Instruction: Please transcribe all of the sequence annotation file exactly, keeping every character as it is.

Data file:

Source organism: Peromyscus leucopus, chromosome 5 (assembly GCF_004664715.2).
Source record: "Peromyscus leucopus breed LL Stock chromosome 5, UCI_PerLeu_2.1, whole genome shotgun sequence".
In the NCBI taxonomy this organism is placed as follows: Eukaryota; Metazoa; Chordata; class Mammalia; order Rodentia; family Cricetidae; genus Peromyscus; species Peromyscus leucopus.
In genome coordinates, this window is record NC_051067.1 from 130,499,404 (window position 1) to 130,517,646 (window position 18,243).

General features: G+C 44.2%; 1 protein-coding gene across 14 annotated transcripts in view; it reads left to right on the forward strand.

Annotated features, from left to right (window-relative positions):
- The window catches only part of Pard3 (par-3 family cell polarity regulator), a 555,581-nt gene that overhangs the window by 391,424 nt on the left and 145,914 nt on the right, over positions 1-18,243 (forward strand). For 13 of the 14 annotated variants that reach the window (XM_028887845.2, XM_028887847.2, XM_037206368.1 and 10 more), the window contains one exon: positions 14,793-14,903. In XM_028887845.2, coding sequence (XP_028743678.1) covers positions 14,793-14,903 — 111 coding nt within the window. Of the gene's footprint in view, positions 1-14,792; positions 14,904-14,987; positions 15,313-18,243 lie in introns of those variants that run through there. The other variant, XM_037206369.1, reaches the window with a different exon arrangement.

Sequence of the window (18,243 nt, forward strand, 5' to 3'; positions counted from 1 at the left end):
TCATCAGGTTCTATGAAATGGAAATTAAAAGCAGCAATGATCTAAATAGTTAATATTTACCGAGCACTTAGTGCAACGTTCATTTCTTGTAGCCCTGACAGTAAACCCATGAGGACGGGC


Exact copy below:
Source organism: Peromyscus leucopus, chromosome 5 (assembly GCF_004664715.2).
Source record: "Peromyscus leucopus breed LL Stock chromosome 5, UCI_PerLeu_2.1, whole genome shotgun sequence".
In the NCBI taxonomy this organism is placed as follows: Eukaryota; Metazoa; Chordata; class Mammalia; order Rodentia; family Cricetidae; genus Peromyscus; species Peromyscus leucopus.
In genome coordinates, this window is record NC_051067.1 from 130,499,404 (window position 1) to 130,517,646 (window position 18,243).

General features: G+C 44.2%; 1 protein-coding gene across 14 annotated transcripts in view; it reads left to right on the forward strand.

Annotated features, from left to right (window-relative positions):
- The window catches only part of Pard3 (par-3 family cell polarity regulator), a 555,581-nt gene that overhangs the window by 391,424 nt on the left and 145,914 nt on the right, over positions 1-18,243 (forward strand). For 13 of the 14 annotated variants that reach the window (XM_028887845.2, XM_028887847.2, XM_037206368.1 and 10 more), the window contains one exon: positions 14,793-14,903. In XM_028887845.2, coding sequence (XP_028743678.1) covers positions 14,793-14,903 — 111 coding nt within the window. Of the gene's footprint in view, positions 1-14,792; positions 14,904-14,987; positions 15,313-18,243 lie in introns of those variants that run through there. The other variant, XM_037206369.1, reaches the window with a different exon arrangement.

Sequence of the window (18,243 nt, forward strand, 5' to 3'; positions counted from 1 at the left end):
TCATCAGGTTCTATGAAATGGAAATTAAAAGCAGCAATGATCTAAATAGTTAATATTTACCGAGCACTTAGTGCAACGTTCATTTCTTGTAGCCCTGACAGTAAACCCATGAGGACGGGC